By the Way

2007-05-28

Recently someone IM'd me about the grammatical distinction between "that" and "which". While there are lots of nuances involved (language is fun but messy), to me the main difference is that you use "which" in phrases where you'd naturally say "by the way", whereas you use "that" in phrases that are directly descriptive of something. Consider a few sentences:

The burrito that I had this morning was the best I ever tasted.

vs.

The burrito that I had this morning, which (by the way) cost only two dollars, was the best I ever tasted.

A "that" phrase can also naturally set up a comparison to another such phrase, such as:

The burrito that I had this morning was the best I ever tasted, but the burrito that I had yesteday was awful.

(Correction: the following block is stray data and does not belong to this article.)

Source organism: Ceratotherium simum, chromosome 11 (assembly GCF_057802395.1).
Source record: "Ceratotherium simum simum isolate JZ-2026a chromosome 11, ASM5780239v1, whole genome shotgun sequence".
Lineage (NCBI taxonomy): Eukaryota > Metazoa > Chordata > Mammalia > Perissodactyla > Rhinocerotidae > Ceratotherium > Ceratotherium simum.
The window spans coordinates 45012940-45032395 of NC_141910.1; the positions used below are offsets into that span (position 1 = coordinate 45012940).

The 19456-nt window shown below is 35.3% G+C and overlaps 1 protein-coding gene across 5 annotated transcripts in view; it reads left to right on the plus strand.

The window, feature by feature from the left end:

In spoken English we often remove the "that" as unnecessary:

The burrito I had this morning was the best I ever tasted, but the burrito I had yesteday was awful.

Sometimes people use "which" in such sentences, but only because they know that "which" is proper sometimes (but they don't know when to use it, so they use it all the time just to be sure):

The burrito which I had this morning was the best I ever tasted, but the burrito which I had yesteday was awful.


Peter Saint-Andre > Journal